Sheeple

sheeple

This blended or portmanteau word seems to be gaining ground fast if online news and websites are any indication.  Obviously it is a mix of sheep and people and describes the masses that are easily led, relatively unthinking and undiscerning. Conformists and obedient.

Let’s put the mistake the army made with the bomb down to terrorism and the sheeple will believe it.

Taylor Swift started wearing lederhosen and, like sheeple, all the teenage girls and boys have gone out to buy a pair.

There is an older term “lemmings” which was in fairly common use.

Whatever the head of the club said, the fans went and did it like a bunch of lemmings.

lemmings

Apart from the fact that most people have a very vague idea of a lemming (it is a rodent, similar to a vole), the characteristic of being a lemming was rushing blindly into destructive behaviour like throwing yourself off a cliff.  So I guess being likened to a sheep is a little more benign.

 

Zip lining

Talk about sanitising the way we describe an activity!

The activity in question is hitching yourself to a pulley that slides down a long cable or wire stretched from tree to tree. Launching yourself from a height, gravity pulls you down and gives you an exciting and often scenic ride over tree-tops and countryside.  The ride can last from 30 seconds to a couple of minutes in general.

zip-lining

We always called this a flying fox and I remember going on them in school and scout camps in New Zealand and I have been on them in a couple of other parts of the world too and as far I can recall they were named this way.

Now I find them dubbed zip lining or zip wires and that they are being marketed worldwide. Zip line sounds like a plastic bag with its own zip like fastener you use for freezing food.  All very practical and hygienic but nothing like the mystery of the flying fox.  Which are, you ask?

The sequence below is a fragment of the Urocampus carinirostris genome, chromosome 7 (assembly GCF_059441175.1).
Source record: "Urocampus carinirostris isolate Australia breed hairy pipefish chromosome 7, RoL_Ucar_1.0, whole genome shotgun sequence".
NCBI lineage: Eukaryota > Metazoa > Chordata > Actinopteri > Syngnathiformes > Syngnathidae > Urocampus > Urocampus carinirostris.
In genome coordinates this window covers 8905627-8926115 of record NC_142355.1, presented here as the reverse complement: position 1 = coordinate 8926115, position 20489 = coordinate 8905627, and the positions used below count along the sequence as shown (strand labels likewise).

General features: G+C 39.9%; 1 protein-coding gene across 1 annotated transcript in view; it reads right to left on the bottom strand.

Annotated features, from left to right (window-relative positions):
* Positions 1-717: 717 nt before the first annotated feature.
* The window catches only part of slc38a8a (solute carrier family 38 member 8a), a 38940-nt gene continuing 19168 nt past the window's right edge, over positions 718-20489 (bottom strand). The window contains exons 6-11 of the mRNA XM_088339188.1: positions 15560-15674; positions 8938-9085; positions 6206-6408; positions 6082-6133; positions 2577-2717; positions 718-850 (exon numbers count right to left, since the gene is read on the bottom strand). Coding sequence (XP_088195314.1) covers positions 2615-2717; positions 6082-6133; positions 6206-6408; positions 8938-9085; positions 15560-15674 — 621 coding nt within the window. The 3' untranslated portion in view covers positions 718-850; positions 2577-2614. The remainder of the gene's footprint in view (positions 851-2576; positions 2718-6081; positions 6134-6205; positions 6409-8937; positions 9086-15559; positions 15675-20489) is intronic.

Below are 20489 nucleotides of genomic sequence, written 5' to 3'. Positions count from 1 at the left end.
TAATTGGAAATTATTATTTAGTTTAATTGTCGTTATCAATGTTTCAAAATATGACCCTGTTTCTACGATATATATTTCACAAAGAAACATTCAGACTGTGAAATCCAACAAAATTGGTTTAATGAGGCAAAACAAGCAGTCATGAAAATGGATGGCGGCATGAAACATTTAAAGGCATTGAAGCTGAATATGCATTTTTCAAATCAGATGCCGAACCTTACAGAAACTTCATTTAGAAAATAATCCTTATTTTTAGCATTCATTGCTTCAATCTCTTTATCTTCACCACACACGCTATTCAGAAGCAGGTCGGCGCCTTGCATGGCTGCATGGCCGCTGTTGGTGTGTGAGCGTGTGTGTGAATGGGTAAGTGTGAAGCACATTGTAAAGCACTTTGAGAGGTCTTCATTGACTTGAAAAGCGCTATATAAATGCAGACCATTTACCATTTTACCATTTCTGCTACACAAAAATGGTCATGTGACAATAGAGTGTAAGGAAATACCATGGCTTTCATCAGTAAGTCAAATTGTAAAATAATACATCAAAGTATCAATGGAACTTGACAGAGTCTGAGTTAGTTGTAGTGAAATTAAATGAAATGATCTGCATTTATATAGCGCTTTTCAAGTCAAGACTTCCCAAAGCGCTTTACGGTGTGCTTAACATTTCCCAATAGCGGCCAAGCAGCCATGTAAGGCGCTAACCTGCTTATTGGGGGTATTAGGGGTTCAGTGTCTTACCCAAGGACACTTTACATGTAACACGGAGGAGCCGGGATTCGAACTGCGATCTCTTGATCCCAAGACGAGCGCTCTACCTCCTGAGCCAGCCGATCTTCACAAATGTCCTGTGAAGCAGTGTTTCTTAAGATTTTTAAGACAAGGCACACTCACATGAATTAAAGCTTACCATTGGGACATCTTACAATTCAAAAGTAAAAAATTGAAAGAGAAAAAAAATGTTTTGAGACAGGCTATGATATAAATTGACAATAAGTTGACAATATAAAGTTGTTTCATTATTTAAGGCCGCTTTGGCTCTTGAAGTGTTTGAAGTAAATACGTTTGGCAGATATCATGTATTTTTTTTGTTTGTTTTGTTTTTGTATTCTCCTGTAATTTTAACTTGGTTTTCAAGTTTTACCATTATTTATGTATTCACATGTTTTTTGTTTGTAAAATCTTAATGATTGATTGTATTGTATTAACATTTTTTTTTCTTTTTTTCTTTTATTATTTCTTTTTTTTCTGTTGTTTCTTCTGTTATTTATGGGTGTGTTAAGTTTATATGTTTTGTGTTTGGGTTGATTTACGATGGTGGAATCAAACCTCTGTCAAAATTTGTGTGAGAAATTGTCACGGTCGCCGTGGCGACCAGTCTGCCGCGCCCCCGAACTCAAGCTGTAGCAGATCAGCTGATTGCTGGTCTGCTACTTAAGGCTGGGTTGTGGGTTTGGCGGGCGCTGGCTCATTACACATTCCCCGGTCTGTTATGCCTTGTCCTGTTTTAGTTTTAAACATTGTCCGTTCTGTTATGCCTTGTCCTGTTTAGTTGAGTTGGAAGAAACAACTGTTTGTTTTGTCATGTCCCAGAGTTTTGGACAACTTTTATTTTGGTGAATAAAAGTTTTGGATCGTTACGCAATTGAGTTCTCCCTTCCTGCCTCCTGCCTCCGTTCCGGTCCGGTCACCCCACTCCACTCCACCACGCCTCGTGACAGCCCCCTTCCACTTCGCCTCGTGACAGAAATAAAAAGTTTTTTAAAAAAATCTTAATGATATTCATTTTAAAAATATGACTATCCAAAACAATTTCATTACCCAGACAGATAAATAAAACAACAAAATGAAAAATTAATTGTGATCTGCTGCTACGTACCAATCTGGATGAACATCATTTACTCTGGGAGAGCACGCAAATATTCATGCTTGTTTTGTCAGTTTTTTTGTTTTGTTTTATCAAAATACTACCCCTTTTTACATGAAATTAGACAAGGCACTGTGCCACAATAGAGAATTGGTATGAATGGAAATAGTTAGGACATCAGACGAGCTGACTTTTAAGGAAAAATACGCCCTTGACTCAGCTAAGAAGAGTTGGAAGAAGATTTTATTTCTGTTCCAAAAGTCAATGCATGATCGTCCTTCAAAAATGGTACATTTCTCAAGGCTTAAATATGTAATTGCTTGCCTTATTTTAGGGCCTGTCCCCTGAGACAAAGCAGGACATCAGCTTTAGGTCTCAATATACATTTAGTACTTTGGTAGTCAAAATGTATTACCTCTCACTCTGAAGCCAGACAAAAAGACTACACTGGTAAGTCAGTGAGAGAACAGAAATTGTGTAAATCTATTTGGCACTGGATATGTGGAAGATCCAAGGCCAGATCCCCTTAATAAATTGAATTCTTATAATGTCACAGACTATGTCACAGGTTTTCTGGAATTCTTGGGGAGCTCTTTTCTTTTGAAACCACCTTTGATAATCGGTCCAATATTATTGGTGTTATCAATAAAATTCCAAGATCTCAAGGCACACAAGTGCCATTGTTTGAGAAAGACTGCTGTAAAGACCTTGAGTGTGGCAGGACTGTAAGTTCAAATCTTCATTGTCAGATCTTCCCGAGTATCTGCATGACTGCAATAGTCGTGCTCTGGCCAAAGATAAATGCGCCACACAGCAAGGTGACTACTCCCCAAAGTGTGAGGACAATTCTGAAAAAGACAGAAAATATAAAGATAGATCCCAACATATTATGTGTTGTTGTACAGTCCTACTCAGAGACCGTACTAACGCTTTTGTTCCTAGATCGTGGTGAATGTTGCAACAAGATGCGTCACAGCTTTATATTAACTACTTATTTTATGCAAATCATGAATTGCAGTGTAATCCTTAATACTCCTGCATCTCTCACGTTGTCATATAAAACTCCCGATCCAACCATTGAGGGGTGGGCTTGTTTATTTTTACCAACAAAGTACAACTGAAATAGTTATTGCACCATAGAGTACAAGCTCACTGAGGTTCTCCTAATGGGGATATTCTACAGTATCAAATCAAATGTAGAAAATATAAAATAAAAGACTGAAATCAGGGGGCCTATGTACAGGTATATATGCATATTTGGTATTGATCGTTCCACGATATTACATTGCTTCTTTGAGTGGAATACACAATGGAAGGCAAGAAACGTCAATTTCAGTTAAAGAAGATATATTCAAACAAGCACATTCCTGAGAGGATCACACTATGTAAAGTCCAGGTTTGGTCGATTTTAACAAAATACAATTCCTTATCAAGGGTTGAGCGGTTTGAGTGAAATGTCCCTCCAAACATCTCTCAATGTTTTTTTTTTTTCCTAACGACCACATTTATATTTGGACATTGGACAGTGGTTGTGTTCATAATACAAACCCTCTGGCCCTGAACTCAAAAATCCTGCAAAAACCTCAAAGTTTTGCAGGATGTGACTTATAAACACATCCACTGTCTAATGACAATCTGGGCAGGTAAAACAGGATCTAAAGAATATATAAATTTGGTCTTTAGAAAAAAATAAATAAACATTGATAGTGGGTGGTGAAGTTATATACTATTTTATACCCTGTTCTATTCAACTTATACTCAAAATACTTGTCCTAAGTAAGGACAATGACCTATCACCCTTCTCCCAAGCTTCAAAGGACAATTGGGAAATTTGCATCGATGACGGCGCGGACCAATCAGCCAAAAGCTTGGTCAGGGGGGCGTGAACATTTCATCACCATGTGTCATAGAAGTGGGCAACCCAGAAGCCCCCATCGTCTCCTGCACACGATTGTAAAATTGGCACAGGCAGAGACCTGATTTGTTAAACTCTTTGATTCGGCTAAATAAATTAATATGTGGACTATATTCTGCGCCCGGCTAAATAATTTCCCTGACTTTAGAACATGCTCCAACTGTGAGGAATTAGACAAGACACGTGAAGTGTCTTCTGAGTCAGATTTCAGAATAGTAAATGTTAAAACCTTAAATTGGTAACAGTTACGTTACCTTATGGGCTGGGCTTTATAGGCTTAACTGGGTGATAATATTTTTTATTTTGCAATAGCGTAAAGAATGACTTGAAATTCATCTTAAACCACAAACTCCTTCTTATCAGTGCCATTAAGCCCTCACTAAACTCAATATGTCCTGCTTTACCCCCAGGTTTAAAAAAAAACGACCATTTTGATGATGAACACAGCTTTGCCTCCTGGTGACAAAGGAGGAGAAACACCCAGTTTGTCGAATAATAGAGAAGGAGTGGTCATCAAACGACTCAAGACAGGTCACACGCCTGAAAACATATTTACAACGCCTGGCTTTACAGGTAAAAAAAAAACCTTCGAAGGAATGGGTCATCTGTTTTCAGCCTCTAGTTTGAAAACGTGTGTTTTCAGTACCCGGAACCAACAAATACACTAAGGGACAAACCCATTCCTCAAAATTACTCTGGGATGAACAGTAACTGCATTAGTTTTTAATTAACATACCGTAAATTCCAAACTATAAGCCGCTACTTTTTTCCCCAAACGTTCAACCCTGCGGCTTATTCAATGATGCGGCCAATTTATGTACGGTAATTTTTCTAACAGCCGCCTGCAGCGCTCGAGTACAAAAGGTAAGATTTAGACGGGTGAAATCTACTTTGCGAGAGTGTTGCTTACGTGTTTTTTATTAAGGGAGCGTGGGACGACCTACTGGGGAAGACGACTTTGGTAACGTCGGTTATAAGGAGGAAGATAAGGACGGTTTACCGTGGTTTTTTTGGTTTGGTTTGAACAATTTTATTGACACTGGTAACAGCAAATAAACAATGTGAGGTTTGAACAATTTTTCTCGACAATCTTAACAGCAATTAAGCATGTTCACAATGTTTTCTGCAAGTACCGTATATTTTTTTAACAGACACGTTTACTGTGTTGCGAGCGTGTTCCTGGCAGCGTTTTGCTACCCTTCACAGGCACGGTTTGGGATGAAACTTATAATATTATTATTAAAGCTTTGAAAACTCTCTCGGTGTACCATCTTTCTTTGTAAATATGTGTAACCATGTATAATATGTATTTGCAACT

flying-fox

A large bat with a wide wingspan that can soar across the skies. Much more appropriate if you ask me. But then bats are pretty ugly and not everyone’s cup of tea so you can see why those in marketing decided this outdoor activity needed a new name.

There is a South African term for the same thing – foefie slide – that sounds fun but it seems it may also be out of fashion nowadays.

 

Infidel

fidel

Fidel Castro has finally exited stage right, after an extraordinarily long stint influencing the destiny of his country, Cuba. I was never the greatest fan, despite the good press he received for developing health and education in the country. My visit there in 2002 confirmed that however good your living standards are (which of course they were not for most people), nothing has the same value without at least the majority of freedoms. His rule definitely became an ego-trip and a cling to power in recent decades. Sad.

I don’t expect that in English speaking countries these days there are many children being named Fidel, though maybe there were one or two during the cold war. And the word fidel does not exist as a noun or adjective.

But we do have infidel. I see that this is labelled as offensive in several dictionaries and refers to an insult traded between Christians and Muslims. Didn’t realise it was still so strong!

And we have fidelity and infidelity which relate to marriage and relationships; a more formal way of saying whether you are faithful or not.

There is one further use of the term which relates to an exact copy of something. Like a copy of a work of art or a document. That leads us in turn to hi-fi which stands for high-fidelity and describes sound systems and the like which reproduce the original music, etc to a very precise degree or high level of quality.

So, not many Fidels in English but there is Fido, a popular name for dogs and name of dog food in some places. I bet you couldn’t buy that in Cuba.

fido2